Holiday Catch-Up: Comics Mishmash

Figured I’d crank out one more game of catsup before the new quarter starts. Like I’ve said before, I’m going into the American comics world completely blind outside of things like movie and cartoon adaptations, so take that as you will.

The Amazing Spider-Man #666-675 (Spider Island / Vulture)

I’ve been following with Spidey’s Ultimate universe from start to finish (to uh… re-start), so I wonder what exactly I was waiting for to get me into the webhead’s main universe title. Well… guess it was a massive crossover event.

Not gonna lie—I’m usually not too keen on massive crossover story arcs. I remember reading one of the Crisis events for DC and feeling completely and utterly lost. Random characters popping in and out without much to do or say; references to events a billion issues ago; not to mention the expected techno-babble which is made even worse since I’m not even familiar with the universe or characters… it was just a bad first time.

Spider-Island is different.

The crossover works well in that it’s able to get new fans into the series right off the bat. You’re starting at the start of a new arc, where past interactions with characters doesn’t mean all that much outside of the slightly distracting but still not too bad overall little asterisk notes you get from time to time. The level of danger present is clearly on a grand enough scale to warrant the use of so many of Marvel’s heavy-hitters, but it’s executed in a way that you’re not swamped with so much information that you’re immediately turned off. There’s some kind of virus around the city that’s giving Average Joe’s Spidey’s powers, and it’s up to the original Spidey to bring a stop to it all before things get too out of hand. It’s a simple story at its core presented in a way that can get new readers immediately rooting for Mr. Parker and booing the baddie in Jackal, even though the most noteworthy thing he’s been a part of was turning off readers to the comic via the Clone Saga.

As for the following short Vulture arc, it works as a good short little story to get readers back into the (get ready for it…) “swing” of things. I don’t know why, but the Vulture’s always seemed like a good introductory type of villain to get the story running again. He’s nowhere near on the knowability level as the Goblin or Dock Ock, so the amount of danger he presents comes off as bad, but not too bad.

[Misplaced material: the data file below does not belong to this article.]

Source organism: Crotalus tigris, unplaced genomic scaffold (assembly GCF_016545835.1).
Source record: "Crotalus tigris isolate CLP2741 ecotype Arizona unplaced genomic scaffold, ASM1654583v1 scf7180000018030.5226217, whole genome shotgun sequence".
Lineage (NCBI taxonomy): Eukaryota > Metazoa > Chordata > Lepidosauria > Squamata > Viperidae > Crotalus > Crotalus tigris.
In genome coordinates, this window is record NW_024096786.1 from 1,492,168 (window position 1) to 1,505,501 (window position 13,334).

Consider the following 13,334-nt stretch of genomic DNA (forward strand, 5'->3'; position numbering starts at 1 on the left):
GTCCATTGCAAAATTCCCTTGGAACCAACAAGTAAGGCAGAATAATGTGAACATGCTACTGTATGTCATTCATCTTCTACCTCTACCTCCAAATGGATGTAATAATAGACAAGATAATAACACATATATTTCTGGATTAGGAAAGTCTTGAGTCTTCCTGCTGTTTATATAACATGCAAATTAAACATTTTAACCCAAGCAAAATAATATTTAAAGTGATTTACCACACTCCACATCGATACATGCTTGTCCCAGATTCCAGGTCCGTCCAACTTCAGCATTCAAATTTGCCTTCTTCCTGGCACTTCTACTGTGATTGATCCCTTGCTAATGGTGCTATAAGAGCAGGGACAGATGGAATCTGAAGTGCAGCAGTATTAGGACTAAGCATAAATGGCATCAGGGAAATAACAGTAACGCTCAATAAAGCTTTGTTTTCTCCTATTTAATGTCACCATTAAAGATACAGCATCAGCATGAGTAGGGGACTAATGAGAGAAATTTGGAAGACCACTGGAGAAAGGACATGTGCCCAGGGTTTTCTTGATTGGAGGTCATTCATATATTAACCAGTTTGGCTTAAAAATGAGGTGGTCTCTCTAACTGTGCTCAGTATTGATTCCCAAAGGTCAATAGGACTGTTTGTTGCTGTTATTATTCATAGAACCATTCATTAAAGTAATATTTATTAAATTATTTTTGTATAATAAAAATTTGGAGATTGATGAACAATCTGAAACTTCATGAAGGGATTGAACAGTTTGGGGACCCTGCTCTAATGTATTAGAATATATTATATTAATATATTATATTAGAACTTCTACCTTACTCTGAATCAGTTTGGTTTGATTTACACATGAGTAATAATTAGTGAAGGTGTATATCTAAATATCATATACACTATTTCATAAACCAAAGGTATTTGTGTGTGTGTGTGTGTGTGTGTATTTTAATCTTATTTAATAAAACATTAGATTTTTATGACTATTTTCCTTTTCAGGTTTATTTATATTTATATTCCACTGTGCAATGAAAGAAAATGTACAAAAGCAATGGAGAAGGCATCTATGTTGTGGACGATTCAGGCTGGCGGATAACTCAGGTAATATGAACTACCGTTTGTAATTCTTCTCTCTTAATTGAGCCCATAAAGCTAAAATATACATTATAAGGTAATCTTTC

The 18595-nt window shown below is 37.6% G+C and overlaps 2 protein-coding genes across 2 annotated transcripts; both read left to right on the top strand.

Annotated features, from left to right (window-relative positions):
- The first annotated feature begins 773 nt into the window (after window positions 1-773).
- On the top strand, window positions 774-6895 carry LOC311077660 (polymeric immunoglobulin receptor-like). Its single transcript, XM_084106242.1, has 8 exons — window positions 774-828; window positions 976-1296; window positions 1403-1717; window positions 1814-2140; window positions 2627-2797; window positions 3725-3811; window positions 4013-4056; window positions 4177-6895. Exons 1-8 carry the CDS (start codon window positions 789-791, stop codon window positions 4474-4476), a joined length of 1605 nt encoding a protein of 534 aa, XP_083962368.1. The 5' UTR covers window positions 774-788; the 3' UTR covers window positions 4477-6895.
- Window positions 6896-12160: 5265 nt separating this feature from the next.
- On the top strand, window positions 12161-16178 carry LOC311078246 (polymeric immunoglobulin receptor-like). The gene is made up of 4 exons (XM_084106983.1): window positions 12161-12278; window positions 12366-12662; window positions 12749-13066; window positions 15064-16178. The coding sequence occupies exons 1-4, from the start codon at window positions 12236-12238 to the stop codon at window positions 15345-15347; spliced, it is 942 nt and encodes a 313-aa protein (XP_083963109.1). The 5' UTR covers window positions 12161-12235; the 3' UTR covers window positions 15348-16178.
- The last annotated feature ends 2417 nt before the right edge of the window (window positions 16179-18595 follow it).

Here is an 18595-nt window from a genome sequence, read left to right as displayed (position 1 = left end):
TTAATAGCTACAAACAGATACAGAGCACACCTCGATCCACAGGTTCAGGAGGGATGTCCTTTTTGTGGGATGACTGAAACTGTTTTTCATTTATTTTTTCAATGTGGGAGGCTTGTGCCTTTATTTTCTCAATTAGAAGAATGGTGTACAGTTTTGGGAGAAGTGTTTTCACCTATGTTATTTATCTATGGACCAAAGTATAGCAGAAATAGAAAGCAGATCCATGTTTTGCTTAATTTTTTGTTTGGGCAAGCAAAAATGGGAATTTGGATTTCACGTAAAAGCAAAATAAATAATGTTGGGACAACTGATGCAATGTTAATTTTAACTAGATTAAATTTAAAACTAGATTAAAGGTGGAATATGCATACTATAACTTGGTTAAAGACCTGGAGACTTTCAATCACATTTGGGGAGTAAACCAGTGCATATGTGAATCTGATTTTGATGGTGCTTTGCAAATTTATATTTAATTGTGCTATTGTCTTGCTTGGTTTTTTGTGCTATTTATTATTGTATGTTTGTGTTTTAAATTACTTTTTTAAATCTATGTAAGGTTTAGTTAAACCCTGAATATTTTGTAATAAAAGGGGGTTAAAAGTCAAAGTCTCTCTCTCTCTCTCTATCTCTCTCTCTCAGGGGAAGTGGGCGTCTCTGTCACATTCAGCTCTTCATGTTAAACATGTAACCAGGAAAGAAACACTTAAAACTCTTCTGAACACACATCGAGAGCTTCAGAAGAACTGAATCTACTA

The Avenging Spider-Man #1-2

Yes, another Spidey title.

From Marvel’s description of the series leading up to its release, I was kinda getting the vibe of a Wolverine and the X-Men (the animated series) in that I didn’t want it all to be about Spidey with some random heroes shoehorned into the series. Though so far, it works. The writers are well aware that it’s ridiculous how many teams Spidey’s part of in the main universe (the Future Foundation, and the Avengers?) and they have him bring it up a number of times in a mocking sort of fashion as he lays the beatdown on the baddies… which looks excellent bytheway. The artwork in this series has been complimented so many times, but I feel like I have to bring it up anyway: the art in this series reminds me of the best mix of East meets West, with its clear attention to detail and nice full page spreads where everyone’s poses look just right—definitely a series to keep an eye out on.

Wolverine & the X-Men #1-3

… not to be confused with the animated series that goes by the exact same name.

Like Avenging Spider-Man, this title is the kind you’d buy because the cover just popped out to you. Unlike Avenging, it comes off as kinda meh.

The series is coming right off the heels of some kind f X-Men crossover I never read, but unlike Amazing Spider-Man, its mentions of past events just end up flying over my head and don’t work to push to plot forward in any way. Besides those, you’re presented with Wolverine who ends up being the head of a new institute for mutants, though many are reluctant to let him go forth with the idea. In the middle of an attack on the school, we’re also introduced to the kids that’ll no doubt make up the bulk of the cast and they’re equally aged villains.